Penultimately . . . And talking of shops . . . We went to a huge Chinese bazar outside the city yesterday. It was huge, cheap and bloody cold. I was disheartened to see that even these places now practice bundling of products. But at least I only had to buy 2, and not 3, reels of electricians' tape. While waiting to pay for these, I noticed there were bike lamps on a nearby shelf. I thought of buying several and chucking them at cyclists in Pontevedra, But, noting the price of 40 euros, I decided to forego this charitable act.

Finally . . . More from the 1942 Guide for Yanks in Limeyland:-

You are coming to Britain from a country where your home is still safe, food is still plentiful, and lights are still burning. So it is doubly important for you to remember that the British soldiers and civilians have been living under a tremendous strain. It is always impolite to criticise your hosts. It is militarily stupid to criticise your allies. So stop and think before you sound off about lukewarm beer, or cold or boiled potatoes, or the way English cigarettes taste.

If British civilians look dowdy and badly dressed, it is not because they do not like good clothes or know how to wear them. All clothing is rationed and the British know that they help war production by wearing an old suit or dress until it cannot be patched any longer. Old clothes are "good form."

One thing to be careful about – if you are invited into a British home and the host exhorts you to "eat up – there's plenty on the table," go easy. It may be the rations for the whole week spread out to show their hospitality.

Waste Means Lives. It is always said that the Americans throw more food into their garbage cans than any country eats. It is true. We have always been a" producer" nation. Most British food is imported even in peacetimes, and for the last two years the British have been taught not to waste the things that their ships bring in from abroad. British seamen die getting those convoys through. The British have been taught this so thoroughly that they know that food and gasoline represent the lives of merchant sailors. And when you burn gasoline needlessly, it will seem to them as if you are wasting the lives of those seamen – and when you destroy or waste food you have wasted the life of another sailor.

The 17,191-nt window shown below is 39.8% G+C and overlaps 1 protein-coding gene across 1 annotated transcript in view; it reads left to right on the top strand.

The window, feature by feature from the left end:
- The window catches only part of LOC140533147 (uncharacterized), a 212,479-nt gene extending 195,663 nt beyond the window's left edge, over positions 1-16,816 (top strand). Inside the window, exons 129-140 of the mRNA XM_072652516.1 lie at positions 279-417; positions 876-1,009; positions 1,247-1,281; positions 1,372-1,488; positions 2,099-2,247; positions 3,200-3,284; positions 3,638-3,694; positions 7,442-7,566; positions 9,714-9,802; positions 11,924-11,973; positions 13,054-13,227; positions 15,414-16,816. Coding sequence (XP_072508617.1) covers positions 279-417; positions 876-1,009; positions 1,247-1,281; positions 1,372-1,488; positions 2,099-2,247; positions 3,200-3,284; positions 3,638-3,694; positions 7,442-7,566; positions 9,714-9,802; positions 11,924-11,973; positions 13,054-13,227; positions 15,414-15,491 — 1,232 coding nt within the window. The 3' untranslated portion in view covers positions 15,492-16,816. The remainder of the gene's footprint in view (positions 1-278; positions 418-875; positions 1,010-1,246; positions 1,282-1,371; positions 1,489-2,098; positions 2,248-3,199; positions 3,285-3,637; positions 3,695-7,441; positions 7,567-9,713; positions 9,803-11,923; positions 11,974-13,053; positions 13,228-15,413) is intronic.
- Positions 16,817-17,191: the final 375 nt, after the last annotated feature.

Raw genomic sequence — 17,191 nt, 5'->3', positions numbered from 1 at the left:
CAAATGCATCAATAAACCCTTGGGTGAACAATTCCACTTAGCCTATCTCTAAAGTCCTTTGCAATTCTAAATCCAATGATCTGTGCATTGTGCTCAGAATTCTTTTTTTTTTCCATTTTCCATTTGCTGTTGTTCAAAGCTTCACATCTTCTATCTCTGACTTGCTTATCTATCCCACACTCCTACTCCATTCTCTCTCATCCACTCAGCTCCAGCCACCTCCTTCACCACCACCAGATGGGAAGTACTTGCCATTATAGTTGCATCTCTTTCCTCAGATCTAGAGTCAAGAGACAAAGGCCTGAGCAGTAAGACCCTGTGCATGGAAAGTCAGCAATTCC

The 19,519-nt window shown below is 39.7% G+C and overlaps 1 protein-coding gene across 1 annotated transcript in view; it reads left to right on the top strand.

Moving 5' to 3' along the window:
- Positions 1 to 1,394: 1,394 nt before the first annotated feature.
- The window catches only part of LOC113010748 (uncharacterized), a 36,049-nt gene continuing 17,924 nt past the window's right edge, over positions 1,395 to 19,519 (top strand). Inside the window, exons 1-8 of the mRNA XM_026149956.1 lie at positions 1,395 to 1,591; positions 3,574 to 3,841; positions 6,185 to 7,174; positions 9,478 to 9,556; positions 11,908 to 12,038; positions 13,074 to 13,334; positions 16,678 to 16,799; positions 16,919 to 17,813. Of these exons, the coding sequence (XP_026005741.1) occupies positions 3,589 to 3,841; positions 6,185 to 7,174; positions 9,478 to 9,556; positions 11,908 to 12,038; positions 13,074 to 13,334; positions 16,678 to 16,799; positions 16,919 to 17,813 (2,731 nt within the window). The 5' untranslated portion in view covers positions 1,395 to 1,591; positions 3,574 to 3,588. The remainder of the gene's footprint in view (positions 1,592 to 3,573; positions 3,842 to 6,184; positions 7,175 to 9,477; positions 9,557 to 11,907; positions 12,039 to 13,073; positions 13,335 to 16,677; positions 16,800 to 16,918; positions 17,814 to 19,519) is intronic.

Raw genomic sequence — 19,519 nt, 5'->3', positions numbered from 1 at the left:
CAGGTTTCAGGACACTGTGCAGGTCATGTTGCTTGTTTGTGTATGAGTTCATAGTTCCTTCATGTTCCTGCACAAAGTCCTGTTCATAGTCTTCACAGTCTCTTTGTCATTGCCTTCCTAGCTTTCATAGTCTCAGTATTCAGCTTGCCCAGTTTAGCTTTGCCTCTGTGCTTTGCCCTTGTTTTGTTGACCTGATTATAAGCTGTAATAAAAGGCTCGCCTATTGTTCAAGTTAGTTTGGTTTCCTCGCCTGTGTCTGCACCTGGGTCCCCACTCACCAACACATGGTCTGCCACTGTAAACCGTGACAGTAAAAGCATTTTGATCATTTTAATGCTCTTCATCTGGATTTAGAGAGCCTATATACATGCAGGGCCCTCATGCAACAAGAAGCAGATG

British Women At War. A British woman officer or non-commissioned officer can – and often does – give orders to a man private. The men obey smartly and know it is no shame. For British women have proven themselves in this war. They have stuck to their posts near burning ammunition dumps, delivered messages afoot after their motor–cycles have been blasted from under them. They have pulled aviators from burning planes. They have died at the gun posts and as they fell another girl has stepped directly into the position and "carried on." There is not a single record of any British woman in uniformed service quitting her post or failing in her duty under fire.

Now you know why British soldiers respect their women in uniform. They have won the right to the utmost respect. When you see a girl in khaki or air-force blue with a bit of ribbon on her tunic – remember she didn't get it for knitting more socks than anyone else in Ipswich.